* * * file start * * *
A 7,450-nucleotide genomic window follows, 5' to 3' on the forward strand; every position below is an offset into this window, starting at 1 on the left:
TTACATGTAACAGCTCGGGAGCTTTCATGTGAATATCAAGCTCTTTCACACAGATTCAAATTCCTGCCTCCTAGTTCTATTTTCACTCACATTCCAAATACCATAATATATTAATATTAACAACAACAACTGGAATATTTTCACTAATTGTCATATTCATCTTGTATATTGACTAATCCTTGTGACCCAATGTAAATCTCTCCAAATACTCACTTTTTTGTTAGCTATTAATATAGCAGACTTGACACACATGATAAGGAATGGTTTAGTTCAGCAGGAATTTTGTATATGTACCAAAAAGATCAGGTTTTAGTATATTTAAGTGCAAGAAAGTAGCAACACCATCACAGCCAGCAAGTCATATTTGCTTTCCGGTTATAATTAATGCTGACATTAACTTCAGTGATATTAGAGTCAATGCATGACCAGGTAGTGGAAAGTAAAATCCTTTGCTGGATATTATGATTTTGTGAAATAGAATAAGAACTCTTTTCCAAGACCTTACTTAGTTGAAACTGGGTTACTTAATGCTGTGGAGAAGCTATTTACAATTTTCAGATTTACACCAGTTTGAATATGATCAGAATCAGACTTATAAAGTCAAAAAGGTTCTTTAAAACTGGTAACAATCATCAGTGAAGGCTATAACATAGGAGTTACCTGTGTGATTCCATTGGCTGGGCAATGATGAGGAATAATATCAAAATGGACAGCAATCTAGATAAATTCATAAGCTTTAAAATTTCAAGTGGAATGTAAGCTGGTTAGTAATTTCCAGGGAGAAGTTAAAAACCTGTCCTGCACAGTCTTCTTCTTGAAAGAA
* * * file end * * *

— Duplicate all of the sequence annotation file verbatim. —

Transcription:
A 7,450-nucleotide genomic window follows, 5' to 3' on the forward strand; every position below is an offset into this window, starting at 1 on the left:
TTACATGTAACAGCTCGGGAGCTTTCATGTGAATATCAAGCTCTTTCACACAGATTCAAATTCCTGCCTCCTAGTTCTATTTTCACTCACATTCCAAATACCATAATATATTAATATTAACAACAACAACTGGAATATTTTCACTAATTGTCATATTCATCTTGTATATTGACTAATCCTTGTGACCCAATGTAAATCTCTCCAAATACTCACTTTTTTGTTAGCTATTAATATAGCAGACTTGACACACATGATAAGGAATGGTTTAGTTCAGCAGGAATTTTGTATATGTACCAAAAAGATCAGGTTTTAGTATATTTAAGTGCAAGAAAGTAGCAACACCATCACAGCCAGCAAGTCATATTTGCTTTCCGGTTATAATTAATGCTGACATTAACTTCAGTGATATTAGAGTCAATGCATGACCAGGTAGTGGAAAGTAAAATCCTTTGCTGGATATTATGATTTTGTGAAATAGAATAAGAACTCTTTTCCAAGACCTTACTTAGTTGAAACTGGGTTACTTAATGCTGTGGAGAAGCTATTTACAATTTTCAGATTTACACCAGTTTGAATATGATCAGAATCAGACTTATAAAGTCAAAAAGGTTCTTTAAAACTGGTAACAATCATCAGTGAAGGCTATAACATAGGAGTTACCTGTGTGATTCCATTGGCTGGGCAATGATGAGGAATAATATCAAAATGGACAGCAATCTAGATAAATTCATAAGCTTTAAAATTTCAAGTGGAATGTAAGCTGGTTAGTAATTTCCAGGGAGAAGTTAAAAACCTGTCCTGCACAGTCTTCTTCTTGAAAGAA